John Elliott almost single-handedly introduced the world to tailored sweats and luxe basics back in 2011, but his aspirations of being a sneaker designer at a young age have recently come to fruition with multiple collaborations with Nike. The was first on the LeBron Soldier X, and he most recently helped resurrect the Vandal High, all while explaining his obsession with Nike’s Uptempo line. These types of opportunities don’t arise solely because of the popularity of the designer, but because brands recognize the connection between the love of sneakers and the clothes that make them look better. But the concept doesn’t have to be so high-fashion meets sneakerhead culture, it also comes in the form of Don C getting his own Air Jordan or ASAP Bari doing up an Air Force 1 for his clothing brand, VLONE. Brands know that consumers and connoisseurs alike want a stylish touch that transcends sneakers beyond mere necessities of sportswear.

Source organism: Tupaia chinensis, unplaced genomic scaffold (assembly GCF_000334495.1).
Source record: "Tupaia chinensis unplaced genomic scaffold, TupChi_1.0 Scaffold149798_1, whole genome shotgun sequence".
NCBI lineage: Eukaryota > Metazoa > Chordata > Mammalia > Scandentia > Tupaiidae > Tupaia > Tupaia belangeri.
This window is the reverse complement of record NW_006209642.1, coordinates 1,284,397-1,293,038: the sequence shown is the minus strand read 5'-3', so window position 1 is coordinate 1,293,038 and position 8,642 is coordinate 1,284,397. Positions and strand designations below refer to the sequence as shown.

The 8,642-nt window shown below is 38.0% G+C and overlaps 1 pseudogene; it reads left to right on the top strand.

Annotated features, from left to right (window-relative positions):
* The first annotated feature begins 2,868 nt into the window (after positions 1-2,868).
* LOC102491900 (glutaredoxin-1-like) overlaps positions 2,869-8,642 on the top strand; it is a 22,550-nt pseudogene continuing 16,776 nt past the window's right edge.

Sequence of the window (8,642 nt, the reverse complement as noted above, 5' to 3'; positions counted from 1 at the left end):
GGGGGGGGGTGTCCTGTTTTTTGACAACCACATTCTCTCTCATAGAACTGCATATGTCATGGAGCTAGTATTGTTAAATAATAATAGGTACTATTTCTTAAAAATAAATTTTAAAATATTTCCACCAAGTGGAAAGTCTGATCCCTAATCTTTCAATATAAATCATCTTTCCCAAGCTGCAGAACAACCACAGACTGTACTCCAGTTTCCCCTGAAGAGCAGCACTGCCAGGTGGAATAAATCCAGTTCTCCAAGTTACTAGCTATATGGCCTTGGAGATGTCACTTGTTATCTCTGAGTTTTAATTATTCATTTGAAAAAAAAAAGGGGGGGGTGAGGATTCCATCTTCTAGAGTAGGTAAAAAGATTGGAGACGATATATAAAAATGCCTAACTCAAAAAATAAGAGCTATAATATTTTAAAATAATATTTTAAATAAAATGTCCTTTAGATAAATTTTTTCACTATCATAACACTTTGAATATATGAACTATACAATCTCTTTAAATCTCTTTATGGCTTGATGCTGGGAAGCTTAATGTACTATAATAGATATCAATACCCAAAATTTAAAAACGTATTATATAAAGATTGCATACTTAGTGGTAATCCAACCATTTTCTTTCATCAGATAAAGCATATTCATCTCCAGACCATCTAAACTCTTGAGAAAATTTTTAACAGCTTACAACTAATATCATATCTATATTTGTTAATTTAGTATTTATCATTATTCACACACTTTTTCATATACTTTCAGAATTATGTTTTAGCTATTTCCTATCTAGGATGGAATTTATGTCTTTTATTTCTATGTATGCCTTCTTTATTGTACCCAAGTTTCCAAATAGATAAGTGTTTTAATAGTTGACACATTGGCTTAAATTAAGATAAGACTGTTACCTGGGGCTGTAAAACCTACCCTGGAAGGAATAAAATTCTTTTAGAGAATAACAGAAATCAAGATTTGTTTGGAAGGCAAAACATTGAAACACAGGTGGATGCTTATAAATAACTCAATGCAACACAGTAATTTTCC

Sneakers aren’t just made for athletic situations anymore. There is a certain appeal about them now that make them fashion-centric, look at the massive success Kanye West has had with Adidas making sneakers that are more at home on the streets of SoHo than running a marathon.
Kanye’s fashion-first approach to everything he does have many arguing whether his signature sneaker has jumped over the Jumpman. Kanye’s Adidas sneakers may be the absolute marriage between fashion and sneakerdom purely based on his role is magnifying the allegiance the two worlds should have. You don’t have to dress like Kanye to wear his ultra-hyped shoes, but you would be in the minority if the sneaker wasn’t part of something much more than, well, the sneaker. His sneakers expect more than some straight leg jeans from Kohl's and, honestly, you should expect more than that, too.
Because even though the clothes don’t make the man, the clothes and a good pair of sneakers might.